Pediatric Respiratory and Systemic Effects of Chronic Air Pollution Exposure: Nose, Lung, Heart, and Brain Pathology

Lilian Calderón-Garcidueñas, Maricela Franco-Lira, Ricardo Torres-Jardón, Carlos Henriquez-Roldán, Gerardo Barragán-Mejía, Gildardo Valencia-Salazar, Angelica Gonzaléz-Maciel, Rafael Reynoso-Robles, Rafael Villarreal-Calderón, William Reed

Research output: Contribution to journalArticlepeer-review

142 Scopus citations


Exposures to particulate matter and gaseous air pollutants have been associated with respiratory tract inflammation, disruption of the nasal respiratory and olfactory barriers, systemic inflammation, production of mediators of inflammation capable of reaching the brain and systemic circulation of particulate matter. Mexico City (MC) residents are exposed to significant amounts of ozone, particulate matter and associated lipopolysaccharides. MC dogs exhibit brain inflammation and an acceleration of Alzheimer's-like pathology, suggesting that the brain is adversely affected by air pollutants. MC children, adolescents and adults have a significant upregulation of cyclooxygenase-2 (COX2) and interleukin-1β (IL-1β) in olfactory bulb and frontal cortex, as well as neuronal and astrocytic accumulation of the 42 amino acid form of β-amyloid peptide (Aβ42), including diffuse amyloid plaques in frontal cortex. The pathogenesis of Alzheimer's disease (AD) is characterized by brain inflammation and the accumulation of Aβ42, which precede the appearance of neuritic plaques and neurofibrillary tangles, the pathological hallmarks of AD. Our findings of nasal barrier disruption, systemic inflammation, and the upregulation of COX2 and IL-1β expression and Aβ42 accumulation in brain suggests that sustained exposures to significant concentrations of air pollutants such as particulate matter could be a risk factor for AD and other neurodegenerative diseases.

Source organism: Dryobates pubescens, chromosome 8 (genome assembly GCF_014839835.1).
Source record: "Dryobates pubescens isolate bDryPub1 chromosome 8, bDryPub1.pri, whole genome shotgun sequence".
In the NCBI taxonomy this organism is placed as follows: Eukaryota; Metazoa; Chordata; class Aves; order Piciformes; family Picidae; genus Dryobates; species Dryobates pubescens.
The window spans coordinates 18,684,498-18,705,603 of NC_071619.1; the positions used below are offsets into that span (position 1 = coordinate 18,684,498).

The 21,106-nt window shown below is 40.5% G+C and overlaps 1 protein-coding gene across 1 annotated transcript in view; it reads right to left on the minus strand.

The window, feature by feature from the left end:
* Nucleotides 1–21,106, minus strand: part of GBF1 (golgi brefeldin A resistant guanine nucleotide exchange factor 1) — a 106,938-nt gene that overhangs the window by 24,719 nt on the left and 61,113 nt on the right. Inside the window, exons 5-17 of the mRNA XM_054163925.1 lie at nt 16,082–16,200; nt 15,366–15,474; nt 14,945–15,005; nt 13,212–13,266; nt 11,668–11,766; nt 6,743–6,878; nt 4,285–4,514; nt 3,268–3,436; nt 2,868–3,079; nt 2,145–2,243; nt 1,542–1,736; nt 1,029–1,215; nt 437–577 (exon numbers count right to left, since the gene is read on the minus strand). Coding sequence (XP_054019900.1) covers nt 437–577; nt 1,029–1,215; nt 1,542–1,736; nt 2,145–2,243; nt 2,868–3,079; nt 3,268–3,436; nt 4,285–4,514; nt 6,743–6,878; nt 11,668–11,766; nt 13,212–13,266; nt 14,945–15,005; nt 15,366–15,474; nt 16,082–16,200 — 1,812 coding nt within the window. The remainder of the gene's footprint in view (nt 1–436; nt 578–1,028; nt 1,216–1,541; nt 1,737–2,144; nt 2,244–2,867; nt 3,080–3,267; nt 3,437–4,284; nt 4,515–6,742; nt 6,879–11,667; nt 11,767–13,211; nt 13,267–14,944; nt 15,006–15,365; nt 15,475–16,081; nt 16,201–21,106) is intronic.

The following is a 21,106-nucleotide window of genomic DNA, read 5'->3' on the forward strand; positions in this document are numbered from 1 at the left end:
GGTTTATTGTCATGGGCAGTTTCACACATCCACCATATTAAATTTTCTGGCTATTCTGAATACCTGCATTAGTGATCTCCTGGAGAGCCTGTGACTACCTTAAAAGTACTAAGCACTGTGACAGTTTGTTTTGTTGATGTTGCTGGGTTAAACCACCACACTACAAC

Original languageEnglish
Pages (from-to)154-162
Number of pages9
JournalToxicologic Pathology
Issue number1
StatePublished - Jan 2007


  • Alzheimer disease early risk factors
  • Children
  • air pollution
  • beta-amyloid
  • nasal epithelial barrier
  • particulate matter
  • systemic inflammation


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